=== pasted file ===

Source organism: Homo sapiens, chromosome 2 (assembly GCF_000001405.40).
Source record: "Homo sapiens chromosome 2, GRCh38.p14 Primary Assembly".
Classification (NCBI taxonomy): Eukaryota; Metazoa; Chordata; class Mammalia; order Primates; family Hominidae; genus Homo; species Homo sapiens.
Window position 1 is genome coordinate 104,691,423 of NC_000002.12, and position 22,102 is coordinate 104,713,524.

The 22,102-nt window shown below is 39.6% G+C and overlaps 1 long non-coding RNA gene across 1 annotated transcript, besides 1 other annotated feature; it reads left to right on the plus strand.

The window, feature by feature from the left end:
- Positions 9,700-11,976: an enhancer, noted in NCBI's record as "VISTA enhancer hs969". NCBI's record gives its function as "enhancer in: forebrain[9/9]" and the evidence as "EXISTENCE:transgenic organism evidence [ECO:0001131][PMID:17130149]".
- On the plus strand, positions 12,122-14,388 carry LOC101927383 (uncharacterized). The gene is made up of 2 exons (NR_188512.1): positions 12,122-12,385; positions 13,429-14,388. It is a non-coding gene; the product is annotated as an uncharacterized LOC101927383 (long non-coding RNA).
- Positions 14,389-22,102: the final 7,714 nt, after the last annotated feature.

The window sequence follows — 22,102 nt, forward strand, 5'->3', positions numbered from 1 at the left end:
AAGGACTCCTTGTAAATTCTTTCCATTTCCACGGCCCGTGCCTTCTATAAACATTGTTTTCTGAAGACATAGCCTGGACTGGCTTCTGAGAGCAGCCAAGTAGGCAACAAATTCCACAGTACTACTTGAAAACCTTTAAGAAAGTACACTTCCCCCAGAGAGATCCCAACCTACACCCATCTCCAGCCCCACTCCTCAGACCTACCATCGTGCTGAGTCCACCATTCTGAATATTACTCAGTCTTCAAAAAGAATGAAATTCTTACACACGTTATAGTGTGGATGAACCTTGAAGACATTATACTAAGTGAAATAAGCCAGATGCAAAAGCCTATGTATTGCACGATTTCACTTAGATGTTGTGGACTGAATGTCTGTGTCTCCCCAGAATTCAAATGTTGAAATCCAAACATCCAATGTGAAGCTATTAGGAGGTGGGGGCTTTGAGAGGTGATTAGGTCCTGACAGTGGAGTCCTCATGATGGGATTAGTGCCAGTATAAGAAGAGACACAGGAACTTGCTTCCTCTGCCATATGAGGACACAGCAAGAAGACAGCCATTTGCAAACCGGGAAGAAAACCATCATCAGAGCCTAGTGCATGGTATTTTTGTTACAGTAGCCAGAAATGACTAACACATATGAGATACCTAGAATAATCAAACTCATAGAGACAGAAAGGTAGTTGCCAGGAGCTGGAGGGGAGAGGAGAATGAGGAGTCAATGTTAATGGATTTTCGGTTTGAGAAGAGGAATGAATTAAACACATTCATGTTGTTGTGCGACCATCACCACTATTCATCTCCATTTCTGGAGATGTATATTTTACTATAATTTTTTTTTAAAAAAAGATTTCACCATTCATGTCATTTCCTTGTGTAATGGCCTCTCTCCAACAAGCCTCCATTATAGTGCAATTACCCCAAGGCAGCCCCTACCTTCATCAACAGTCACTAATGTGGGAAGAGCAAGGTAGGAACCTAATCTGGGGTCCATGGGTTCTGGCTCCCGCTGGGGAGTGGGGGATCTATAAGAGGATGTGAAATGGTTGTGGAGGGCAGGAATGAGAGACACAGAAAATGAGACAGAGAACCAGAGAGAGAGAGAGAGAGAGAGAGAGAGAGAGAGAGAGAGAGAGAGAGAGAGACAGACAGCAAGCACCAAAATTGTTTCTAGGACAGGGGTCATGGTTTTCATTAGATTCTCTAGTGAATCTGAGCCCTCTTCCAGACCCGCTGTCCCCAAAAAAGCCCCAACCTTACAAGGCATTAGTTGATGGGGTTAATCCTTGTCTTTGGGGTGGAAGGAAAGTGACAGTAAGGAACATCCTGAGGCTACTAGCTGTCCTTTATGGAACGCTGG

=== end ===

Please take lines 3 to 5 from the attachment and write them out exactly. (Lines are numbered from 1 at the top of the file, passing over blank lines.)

Classification (NCBI taxonomy): Eukaryota; Metazoa; Chordata; class Mammalia; order Primates; family Hominidae; genus Homo; species Homo sapiens.
Window position 1 is genome coordinate 104,691,423 of NC_000002.12, and position 22,102 is coordinate 104,713,524.

The 22,102-nt window shown below is 39.6% G+C and overlaps 1 long non-coding RNA gene across 1 annotated transcript, besides 1 other annotated feature; it reads left to right on the plus strand.